Function Impaired must be “Important”:  The plaintiff also must satisfy the court that the “function” impaired is “important” by meeting one of four criteria. The plaintiff must prove that  the function (1) is necessary to perform the activities that are essential tasks of the person’s employment (taking into account accommodation),  (2) is necessary to perform the activities that are essential tasks of the person’s training for a career in a field in which the person was being trained before the incident (again, taking into account accommodation), (3) is necessary for the person to provide for his or her own care or well-being, or (4) is important to the usual activities of daily living, considering the person’s age.[vi] Again, if this test is not met, the case will not pass the threshold.

Impairment must be “Permanent”: For an impairment to be permanent the plaintiff has to lead evidence that the impairment has been continuous since the incident and must, based on medical evidence and subject to the person reasonably participating in the recommended treatment of the impairment, be expected not to substantially improve. The plaintiff must be able to continue to meet this standard and the impairment must be of a nature that is expected to continue without substantial improvement when sustained by persons in similar circumstances.[vii] If the injury is not permanent, the case does not pass the threshold.

Required Evidence: Failure to provide the correct evidence can result in a threshold motion being granted. The plaintiff must obtain evidence from one or more physicians that explains the nature and permanence of the impairment, the specific function that is impaired and the importance of the function to the person.[viii] The physician must be experienced in the assessment or treatment of the type of impairment that is alleged and must base his or her opinion on medical evidence, in accordance with generally accepted guidelines or standards of the practice of medicine. [ix] The physician’s evidence must include a conclusion that the impairment is directly or indirectly sustained as the result of the use or operation of an automobile.[x]  In addition to evidence from a physician, the plaintiff must also provide evidence that corroborates the change in the function that is alleged to be a permanent serious impairment of an important physical, mental or psychological function.[xi] The Court of Appeal has determined that a plaintiff is able to provide his or her own corroborating evidence regarding the physician’s opinion with regards to change in function.[xii]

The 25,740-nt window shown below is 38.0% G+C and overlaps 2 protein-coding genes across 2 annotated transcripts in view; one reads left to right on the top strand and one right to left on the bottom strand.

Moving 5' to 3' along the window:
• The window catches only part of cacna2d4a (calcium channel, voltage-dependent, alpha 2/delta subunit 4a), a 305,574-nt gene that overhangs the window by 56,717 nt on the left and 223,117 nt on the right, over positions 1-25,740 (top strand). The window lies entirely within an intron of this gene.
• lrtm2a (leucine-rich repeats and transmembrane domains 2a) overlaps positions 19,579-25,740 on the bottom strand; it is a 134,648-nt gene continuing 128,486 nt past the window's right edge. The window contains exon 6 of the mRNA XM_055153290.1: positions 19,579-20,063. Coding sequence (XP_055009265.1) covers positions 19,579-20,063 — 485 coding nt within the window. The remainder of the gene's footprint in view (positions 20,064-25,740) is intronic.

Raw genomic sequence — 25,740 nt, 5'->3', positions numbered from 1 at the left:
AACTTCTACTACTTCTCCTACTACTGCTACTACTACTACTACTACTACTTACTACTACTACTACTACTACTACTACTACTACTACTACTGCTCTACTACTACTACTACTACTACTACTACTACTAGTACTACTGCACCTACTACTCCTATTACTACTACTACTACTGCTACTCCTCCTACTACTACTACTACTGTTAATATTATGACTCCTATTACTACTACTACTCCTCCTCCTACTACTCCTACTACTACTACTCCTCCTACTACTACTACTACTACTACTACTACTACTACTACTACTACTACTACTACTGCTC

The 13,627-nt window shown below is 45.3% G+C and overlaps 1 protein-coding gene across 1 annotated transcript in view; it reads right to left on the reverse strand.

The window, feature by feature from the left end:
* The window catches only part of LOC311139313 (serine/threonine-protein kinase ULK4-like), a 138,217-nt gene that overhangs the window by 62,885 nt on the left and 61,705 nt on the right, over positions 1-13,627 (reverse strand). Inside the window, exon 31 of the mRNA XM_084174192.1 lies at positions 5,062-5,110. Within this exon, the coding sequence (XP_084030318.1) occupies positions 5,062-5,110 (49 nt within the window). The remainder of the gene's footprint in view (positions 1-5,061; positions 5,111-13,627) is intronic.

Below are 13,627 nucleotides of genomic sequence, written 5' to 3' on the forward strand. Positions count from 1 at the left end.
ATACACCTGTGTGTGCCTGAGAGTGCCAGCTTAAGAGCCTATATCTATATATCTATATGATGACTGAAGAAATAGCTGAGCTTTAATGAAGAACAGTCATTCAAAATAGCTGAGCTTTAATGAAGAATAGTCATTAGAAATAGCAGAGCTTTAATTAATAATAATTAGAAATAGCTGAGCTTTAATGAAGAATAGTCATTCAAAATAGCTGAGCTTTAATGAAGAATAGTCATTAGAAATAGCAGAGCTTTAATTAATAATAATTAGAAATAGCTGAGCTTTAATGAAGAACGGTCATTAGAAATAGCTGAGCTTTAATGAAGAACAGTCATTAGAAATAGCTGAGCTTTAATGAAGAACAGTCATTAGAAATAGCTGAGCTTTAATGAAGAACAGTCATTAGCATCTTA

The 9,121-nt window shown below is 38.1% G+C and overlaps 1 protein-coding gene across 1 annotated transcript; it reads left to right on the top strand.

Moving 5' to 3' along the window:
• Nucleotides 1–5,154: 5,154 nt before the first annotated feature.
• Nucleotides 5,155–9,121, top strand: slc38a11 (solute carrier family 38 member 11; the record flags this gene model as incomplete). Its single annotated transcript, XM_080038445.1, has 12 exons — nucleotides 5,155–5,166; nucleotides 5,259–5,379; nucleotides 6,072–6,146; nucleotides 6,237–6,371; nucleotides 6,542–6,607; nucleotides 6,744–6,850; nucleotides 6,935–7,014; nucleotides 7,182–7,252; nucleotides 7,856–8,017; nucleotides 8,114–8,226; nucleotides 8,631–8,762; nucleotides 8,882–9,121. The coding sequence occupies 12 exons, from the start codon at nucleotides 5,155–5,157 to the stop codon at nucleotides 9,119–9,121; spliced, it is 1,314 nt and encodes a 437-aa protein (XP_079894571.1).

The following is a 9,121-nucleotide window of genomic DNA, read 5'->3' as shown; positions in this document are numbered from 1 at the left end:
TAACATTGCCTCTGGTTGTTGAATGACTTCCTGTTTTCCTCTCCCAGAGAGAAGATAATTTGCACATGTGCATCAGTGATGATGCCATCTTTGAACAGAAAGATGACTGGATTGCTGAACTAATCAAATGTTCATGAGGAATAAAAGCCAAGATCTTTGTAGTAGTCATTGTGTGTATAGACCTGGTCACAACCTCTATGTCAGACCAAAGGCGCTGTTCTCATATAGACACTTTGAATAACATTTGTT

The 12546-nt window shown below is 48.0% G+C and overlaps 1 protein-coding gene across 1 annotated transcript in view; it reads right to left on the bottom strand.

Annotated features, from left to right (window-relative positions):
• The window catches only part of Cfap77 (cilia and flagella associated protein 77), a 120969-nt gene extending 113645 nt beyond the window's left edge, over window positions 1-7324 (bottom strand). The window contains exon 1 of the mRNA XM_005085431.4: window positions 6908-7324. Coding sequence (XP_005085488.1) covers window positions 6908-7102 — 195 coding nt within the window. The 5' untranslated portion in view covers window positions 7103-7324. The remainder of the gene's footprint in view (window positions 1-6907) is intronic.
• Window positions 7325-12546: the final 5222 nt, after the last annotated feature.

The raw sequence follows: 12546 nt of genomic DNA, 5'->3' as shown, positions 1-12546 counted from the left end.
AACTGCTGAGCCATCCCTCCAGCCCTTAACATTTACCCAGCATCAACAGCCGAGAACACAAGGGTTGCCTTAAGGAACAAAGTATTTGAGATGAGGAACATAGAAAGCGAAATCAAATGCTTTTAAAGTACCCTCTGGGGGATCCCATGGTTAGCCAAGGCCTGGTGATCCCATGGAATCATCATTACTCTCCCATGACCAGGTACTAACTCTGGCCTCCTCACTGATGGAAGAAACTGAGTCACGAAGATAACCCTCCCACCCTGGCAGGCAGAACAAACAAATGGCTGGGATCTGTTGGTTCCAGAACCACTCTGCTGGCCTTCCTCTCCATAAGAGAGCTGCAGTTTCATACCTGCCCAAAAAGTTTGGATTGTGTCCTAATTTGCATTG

The 2015 Decisions
The majority of the 2015 threshold motions were granted because the plaintiff’s injuries could not meet the statutory definition of “serious”. Three cases in particular were decided almost exclusively based on the “serious” criteria: Malfara v. Vukojevic, Abousamak v. Izzo and Ayub v. Sun.

In Malfara Justice Firestone accepted that the plaintiff’s neck and back pain were “permanent” injuries and that the impairments were to “important functions”. However, the defence motion was granted because the impairment was not “serious.” The plaintiff resumed his full-time job as a plumber’s apprentice within a few weeks of the accident and later became a licensed plumber working full time. The impairment did not substantially interfere with his activities of daily living. Justice Firestone adopted the reasons in Sabourin v. Dominion of Canada General Insurance Co. where the court observed that “the plaintiff must do more than simply experience pain in order to bring herself within the exception to the threshold wording. The onus us on her to prove on a balance of probabilities that the pain she is experiences has substantially interfered with most of her activities of daily living.”[xiii] The plaintiff had continued, with pain, to do his housekeeping activities, including yard work and snow shoveling. The plaintiff no longer played hockey, basketball or soccer and did not go to the gym as often, in part because he was “too busy.” The plaintiff’s action was accordingly dismissed.[xiv]

In Abousamak a plaintiff again failed to meet the “serious” threshold. The defence had conceded that the plaintiff’s upper back problems were “permanent”. The plaintiff maintained his employment with the RCMP. He did not miss work after the accident and his position and schedule were accommodated. The plaintiff led evidence that his ability to work overtime was reduced but Justice Diamond found that the plaintiff was able to carry out essentially all of his employment duties and obligations with adequate accommodation. Justice Diamond also rejected the plaintiff’s argument that the accident prevented him from joining a specialized unit in the RCMP that he had hoped to join prior to the accident. The court found that the plaintiff was, at most, self-training for a potential position. The legislation is clear that the person must have been “being trained before the incident” and that the plaintiff had undergone no formal training prior to the accident within the RCMP. The plaintiff also did not show that his injuries interfered with most of his activities of daily living. The plaintiff did not provide a full narrative of his activities of daily life before the accident, other than to say that before the accident he “worked out” five to seven times a week. He was also able to perform his housekeeping duties with a need to pace himself or request assistance from his wife. Accordingly, the defendant’s threshold motion was granted.[xv]